By Joanna Newman
PRIVATE and government weather experts are competing to bring the best weather forecasts to US maize farmers.
This week, the message has been fairly consistent across the board – too much rain in the cornbelt.
Wet fields are delaying planting and may even encourage farmers to switch acreage to soya beans.
Only 21% of Americas maize has been planted, substantially behind last years completion rate of 36% or a five-year average of 34% for the time of year.
Not surprisingly in this weather-dominated market, futures prices have jumped in reaction to conditions in the fields.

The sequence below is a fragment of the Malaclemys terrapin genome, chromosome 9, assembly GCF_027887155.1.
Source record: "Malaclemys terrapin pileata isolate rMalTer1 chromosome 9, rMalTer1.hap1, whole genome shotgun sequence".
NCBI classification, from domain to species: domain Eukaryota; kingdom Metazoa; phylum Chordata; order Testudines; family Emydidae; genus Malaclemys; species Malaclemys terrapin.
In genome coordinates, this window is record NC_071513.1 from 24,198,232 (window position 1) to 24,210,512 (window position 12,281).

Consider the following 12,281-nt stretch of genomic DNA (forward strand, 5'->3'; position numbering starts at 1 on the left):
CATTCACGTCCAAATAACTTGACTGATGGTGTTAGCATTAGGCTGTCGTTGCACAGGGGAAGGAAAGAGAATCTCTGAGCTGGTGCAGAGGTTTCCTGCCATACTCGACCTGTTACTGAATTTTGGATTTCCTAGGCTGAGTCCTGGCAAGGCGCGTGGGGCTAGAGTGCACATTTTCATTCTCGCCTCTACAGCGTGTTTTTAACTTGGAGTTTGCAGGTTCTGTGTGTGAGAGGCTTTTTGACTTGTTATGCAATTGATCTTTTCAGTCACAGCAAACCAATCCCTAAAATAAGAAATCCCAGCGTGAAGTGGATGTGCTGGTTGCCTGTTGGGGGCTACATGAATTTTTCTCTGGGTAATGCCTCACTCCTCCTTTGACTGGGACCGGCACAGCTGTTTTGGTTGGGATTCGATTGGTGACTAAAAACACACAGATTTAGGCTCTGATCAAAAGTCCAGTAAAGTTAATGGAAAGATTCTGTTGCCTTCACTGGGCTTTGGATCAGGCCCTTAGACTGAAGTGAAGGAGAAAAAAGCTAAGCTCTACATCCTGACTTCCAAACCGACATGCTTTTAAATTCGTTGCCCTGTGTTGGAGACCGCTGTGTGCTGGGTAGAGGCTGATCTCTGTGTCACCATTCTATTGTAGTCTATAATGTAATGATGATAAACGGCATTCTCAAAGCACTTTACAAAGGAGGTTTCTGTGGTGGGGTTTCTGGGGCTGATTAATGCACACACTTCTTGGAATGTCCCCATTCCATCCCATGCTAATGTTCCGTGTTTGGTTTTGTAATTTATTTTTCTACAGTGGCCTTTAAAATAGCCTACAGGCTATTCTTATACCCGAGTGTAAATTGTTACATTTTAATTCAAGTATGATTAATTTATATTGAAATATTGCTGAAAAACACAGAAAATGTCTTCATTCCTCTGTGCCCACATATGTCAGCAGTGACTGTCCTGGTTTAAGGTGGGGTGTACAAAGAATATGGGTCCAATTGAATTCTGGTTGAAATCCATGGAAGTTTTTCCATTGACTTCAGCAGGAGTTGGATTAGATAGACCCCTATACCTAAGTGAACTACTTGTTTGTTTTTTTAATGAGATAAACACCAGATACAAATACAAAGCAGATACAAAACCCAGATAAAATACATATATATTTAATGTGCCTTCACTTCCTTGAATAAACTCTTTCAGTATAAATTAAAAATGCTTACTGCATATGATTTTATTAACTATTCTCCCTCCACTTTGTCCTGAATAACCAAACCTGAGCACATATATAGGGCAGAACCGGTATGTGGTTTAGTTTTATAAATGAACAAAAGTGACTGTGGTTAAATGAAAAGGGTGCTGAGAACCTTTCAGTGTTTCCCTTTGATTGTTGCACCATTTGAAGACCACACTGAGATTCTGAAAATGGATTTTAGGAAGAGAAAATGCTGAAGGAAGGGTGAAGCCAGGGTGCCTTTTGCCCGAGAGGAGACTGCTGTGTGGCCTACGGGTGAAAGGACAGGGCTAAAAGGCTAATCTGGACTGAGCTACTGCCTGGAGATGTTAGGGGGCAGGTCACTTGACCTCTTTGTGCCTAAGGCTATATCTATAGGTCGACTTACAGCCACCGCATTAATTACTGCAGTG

The Chicago May contract closed on Tuesday (4 May) at 218.75¢/bushel, up from 215.3¢ a week earlier.
For the next few weeks during planting season, prices will be at the mercy of the skies.
While there is still time for farmers to catch up, experience suggests that maize planted after the second week of May suffers from poorer yields.
As well as planting delays, strong exports are also underpinning the US maize market – for the past three weeks exporters have concluded over 1 million tonnes a week and shipments are 24% ahead of last years rate.
Last week the USA eased trade sanctions on Iran, Libya and Sudan, which could open up further export opportunities for US maize.